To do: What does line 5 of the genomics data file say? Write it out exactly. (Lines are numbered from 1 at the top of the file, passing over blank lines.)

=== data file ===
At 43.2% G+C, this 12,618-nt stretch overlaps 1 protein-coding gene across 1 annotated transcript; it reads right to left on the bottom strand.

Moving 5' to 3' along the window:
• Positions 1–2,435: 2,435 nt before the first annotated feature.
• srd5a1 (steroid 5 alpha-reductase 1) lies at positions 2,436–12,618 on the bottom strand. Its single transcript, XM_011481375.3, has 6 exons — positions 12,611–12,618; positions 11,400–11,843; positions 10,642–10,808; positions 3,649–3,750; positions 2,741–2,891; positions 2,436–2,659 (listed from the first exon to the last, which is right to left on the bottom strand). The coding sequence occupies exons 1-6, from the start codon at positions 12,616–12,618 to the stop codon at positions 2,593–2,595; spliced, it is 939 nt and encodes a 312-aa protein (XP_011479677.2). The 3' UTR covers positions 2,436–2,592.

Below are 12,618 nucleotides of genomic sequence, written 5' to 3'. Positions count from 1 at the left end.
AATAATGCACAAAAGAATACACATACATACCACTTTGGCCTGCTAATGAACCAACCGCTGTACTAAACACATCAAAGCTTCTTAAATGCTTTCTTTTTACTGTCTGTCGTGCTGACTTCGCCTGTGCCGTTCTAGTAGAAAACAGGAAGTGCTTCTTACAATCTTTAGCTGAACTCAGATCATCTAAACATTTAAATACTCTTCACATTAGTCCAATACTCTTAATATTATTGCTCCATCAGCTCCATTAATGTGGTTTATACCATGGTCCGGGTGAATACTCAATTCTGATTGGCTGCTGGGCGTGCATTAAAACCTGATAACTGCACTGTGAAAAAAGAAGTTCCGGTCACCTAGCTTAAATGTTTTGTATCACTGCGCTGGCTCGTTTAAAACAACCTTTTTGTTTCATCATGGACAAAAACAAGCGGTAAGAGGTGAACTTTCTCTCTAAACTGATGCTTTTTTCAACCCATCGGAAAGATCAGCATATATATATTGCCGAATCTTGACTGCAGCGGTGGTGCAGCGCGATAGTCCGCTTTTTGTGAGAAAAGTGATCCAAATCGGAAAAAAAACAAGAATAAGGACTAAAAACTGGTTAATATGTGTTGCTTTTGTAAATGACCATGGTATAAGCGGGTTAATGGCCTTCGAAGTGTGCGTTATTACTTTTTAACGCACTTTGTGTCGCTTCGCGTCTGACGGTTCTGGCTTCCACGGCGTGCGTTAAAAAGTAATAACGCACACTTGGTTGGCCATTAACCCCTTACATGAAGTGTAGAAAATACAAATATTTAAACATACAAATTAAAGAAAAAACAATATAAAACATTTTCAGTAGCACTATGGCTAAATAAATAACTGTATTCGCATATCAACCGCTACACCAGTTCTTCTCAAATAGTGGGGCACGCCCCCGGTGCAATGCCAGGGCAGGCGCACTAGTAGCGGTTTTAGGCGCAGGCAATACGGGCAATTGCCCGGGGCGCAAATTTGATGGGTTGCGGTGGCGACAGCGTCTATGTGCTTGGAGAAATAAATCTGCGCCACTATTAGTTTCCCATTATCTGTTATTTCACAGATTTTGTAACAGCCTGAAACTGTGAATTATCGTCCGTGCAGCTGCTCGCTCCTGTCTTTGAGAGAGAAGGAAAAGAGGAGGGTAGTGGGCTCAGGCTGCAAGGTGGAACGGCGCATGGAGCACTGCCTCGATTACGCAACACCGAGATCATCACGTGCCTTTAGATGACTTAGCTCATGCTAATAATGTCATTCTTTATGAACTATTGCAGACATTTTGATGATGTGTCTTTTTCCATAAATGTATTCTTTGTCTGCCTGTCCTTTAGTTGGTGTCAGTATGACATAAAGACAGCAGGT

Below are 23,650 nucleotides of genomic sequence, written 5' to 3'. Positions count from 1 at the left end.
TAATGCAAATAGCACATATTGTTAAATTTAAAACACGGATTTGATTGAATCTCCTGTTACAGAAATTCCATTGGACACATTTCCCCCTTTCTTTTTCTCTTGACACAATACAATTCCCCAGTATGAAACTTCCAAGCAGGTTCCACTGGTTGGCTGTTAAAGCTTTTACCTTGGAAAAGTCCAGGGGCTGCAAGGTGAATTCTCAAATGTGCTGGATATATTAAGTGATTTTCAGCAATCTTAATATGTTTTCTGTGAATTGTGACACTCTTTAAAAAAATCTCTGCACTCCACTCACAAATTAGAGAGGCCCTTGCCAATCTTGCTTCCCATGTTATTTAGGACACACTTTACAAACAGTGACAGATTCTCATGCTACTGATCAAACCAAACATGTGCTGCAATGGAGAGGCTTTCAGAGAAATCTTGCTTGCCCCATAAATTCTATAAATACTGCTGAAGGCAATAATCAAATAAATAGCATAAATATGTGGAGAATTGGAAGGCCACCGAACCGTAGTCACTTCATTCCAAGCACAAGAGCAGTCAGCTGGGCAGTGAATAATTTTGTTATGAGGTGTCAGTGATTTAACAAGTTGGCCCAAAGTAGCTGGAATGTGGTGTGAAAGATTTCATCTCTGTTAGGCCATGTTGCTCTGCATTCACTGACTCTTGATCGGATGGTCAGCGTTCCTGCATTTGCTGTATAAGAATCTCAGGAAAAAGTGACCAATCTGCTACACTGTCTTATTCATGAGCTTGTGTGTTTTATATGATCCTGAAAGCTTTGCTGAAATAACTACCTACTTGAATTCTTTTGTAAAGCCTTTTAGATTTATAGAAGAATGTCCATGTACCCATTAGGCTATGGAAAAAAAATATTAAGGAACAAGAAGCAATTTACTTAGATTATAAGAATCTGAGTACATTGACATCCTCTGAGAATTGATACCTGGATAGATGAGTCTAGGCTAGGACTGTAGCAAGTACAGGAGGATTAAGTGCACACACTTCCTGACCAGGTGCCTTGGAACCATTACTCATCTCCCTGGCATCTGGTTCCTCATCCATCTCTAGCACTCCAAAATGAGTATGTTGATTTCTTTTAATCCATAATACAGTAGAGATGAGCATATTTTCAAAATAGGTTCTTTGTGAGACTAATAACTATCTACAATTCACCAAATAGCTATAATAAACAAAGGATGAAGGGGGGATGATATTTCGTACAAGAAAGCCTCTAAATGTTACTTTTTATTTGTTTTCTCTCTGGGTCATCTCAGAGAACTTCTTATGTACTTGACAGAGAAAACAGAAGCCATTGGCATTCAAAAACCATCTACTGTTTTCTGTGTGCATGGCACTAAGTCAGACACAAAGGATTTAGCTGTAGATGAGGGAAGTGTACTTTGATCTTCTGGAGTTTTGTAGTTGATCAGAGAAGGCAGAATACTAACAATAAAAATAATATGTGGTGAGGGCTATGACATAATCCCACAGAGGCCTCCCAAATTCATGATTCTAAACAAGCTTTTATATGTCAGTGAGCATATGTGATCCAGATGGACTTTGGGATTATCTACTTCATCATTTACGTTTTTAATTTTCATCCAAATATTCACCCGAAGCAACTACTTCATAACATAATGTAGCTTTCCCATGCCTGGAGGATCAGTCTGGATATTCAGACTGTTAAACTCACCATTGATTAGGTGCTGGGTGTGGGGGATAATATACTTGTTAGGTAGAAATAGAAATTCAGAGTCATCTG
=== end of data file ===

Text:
Below are 12,618 nucleotides of genomic sequence, written 5' to 3'. Positions count from 1 at the left end.